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How To Write Covered Calls: 2022 Ultimate Guide

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August 13, 2022 0 comments
how to write covered calls

Contents

Today, we’re looking at how to write covered calls.

When you write a covered call, you sell the right to purchase a stock that you already own at a certain price and time.

Given that one option contract normally corresponds to 100 shares, you must possess at least 100 shares for each call contract you wish to sell in order to employ this strategy.

Upon selling (or “writing”) the call, you will receive the premium instantly.

Since you already own the shares, you are protected if the stock price rises over the strike price, and call options are provided.

You will just deliver the stock you now own, reaping the additional benefit of the stock’s appreciation.

What Is A Covered Call?

A covered call is a financial transaction in which the investor selling call options also owns the underlying securities.

An investor with a long position in an asset writes (sells) call options on that asset in order to generate revenue.

The cover is the investor’s long position in the underlying asset, which enables the seller to deliver the shares if the call option buyer executes.

When an investor with a long position in an asset writes (sells) call options on that asset, a covered call is executed.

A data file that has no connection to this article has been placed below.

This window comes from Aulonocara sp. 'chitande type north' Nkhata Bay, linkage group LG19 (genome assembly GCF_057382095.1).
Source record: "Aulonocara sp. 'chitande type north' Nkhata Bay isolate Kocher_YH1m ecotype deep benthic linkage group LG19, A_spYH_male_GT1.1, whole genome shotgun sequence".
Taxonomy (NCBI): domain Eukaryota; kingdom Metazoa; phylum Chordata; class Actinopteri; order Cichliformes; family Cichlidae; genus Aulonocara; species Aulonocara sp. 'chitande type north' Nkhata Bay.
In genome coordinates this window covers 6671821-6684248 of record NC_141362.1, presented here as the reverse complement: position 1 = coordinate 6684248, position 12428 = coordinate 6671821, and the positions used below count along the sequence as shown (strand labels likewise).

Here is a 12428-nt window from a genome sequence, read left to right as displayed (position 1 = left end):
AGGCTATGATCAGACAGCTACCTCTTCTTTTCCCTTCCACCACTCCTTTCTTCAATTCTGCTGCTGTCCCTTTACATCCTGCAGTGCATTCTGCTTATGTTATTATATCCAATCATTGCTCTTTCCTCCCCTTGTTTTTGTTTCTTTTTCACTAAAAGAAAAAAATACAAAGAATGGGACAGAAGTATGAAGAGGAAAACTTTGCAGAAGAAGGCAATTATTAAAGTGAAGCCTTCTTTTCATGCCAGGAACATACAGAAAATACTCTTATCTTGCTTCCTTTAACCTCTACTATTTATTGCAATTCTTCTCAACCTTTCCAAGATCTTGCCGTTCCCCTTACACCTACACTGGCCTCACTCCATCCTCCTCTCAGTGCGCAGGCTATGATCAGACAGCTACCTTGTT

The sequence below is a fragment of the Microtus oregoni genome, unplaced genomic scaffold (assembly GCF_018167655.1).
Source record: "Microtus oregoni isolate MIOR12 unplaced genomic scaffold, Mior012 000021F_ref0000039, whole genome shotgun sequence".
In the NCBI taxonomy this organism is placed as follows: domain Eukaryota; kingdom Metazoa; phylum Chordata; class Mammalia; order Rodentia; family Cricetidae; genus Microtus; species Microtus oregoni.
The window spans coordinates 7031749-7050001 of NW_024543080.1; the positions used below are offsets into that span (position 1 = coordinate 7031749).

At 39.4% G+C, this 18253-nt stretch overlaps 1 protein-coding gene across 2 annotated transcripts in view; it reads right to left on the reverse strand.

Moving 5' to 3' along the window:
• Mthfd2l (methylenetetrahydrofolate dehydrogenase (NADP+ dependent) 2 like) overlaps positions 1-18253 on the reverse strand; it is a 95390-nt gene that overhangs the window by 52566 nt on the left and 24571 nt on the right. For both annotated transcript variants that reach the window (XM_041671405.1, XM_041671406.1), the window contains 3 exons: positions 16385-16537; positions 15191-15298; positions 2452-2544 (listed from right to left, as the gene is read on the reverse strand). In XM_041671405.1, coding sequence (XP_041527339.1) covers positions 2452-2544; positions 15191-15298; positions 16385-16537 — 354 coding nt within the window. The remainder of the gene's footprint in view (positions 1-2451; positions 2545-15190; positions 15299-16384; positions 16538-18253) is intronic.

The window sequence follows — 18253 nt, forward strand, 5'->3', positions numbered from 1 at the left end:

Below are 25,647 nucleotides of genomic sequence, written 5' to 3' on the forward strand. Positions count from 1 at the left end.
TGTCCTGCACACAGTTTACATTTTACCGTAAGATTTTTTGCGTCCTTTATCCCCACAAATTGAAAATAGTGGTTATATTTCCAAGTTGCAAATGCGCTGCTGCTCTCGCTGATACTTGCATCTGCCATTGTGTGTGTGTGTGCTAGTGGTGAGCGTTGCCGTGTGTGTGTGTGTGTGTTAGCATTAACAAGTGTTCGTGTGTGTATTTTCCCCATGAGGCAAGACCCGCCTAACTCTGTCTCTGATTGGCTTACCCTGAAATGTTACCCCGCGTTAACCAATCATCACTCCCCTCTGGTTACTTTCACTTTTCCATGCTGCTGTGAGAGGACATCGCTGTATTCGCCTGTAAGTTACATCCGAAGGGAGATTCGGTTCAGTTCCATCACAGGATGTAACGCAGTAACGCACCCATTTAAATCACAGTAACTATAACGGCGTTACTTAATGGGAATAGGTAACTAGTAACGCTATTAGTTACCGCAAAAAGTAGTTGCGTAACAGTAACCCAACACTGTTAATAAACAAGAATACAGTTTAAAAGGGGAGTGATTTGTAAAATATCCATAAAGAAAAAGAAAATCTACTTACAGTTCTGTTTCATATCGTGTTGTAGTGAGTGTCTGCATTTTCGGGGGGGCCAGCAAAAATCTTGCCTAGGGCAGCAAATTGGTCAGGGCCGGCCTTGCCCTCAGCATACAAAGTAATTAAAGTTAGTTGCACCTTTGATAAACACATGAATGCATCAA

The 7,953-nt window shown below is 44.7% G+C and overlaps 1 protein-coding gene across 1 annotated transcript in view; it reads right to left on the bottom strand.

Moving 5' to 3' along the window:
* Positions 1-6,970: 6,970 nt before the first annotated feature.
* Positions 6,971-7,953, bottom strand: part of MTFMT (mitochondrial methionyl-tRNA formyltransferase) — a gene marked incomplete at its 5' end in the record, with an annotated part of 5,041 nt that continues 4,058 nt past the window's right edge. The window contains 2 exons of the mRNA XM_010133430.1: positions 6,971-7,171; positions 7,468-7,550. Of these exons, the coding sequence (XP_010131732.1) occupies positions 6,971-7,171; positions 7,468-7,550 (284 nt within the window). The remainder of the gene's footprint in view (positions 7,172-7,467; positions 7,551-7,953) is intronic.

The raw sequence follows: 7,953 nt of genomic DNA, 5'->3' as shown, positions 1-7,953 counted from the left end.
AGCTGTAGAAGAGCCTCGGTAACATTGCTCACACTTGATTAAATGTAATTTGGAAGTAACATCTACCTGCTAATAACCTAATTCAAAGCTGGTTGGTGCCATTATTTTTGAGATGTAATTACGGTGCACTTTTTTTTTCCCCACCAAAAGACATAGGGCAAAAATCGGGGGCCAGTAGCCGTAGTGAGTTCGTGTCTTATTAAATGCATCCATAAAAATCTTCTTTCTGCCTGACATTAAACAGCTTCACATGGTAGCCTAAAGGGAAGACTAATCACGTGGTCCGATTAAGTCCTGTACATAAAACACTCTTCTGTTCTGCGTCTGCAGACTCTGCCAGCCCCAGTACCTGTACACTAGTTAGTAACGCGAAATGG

Those who want to own the underlying stock for a lengthy period of time but do not foresee a substantial price increase in the near future commonly employ covered calls.

Why Is It Important To Write Good Covered Calls?

Choose a high-performing stock from your portfolio that you are willing to sell if the call option is exercised.

Avoid choosing a stock for which you have a very optimistic long-term view.

Therefore, you will not feel as guilty if you are forced to sell the stock and lose out on potential earnings.

Choose a strike price at which you would be willing to sell the shares.

Typically, the strike price you choose should be out-of-the-money.

Because the goal is for the stock’s price to rise further before you are required to sell.

Choose an option contract expiration date.

As a starting point, consider 30-45 days into the future, but use judgment.

You should seek a date that provides a suitable premium for selling the call option at the specified strike price.

Some investors think a premium of 2 percent of the stock’s value is reasonable as a general guideline.

Remember that time is money when alternatives are available.

The more into the future one looks, the more valuable a decision becomes.

However, the further into the future one looks, the more difficult it is to predict what may occur.

Alternatively, avoid accumulating an excessive quantity of temporal value.

If the premium appears exceptionally high, there is often a reason behind it.

Check for market news that might affect the price of the stock, and keep in mind that if something seems too good to be true, it generally is.

What Happens Next?

This work has three potential outcomes:

Stock Goes Down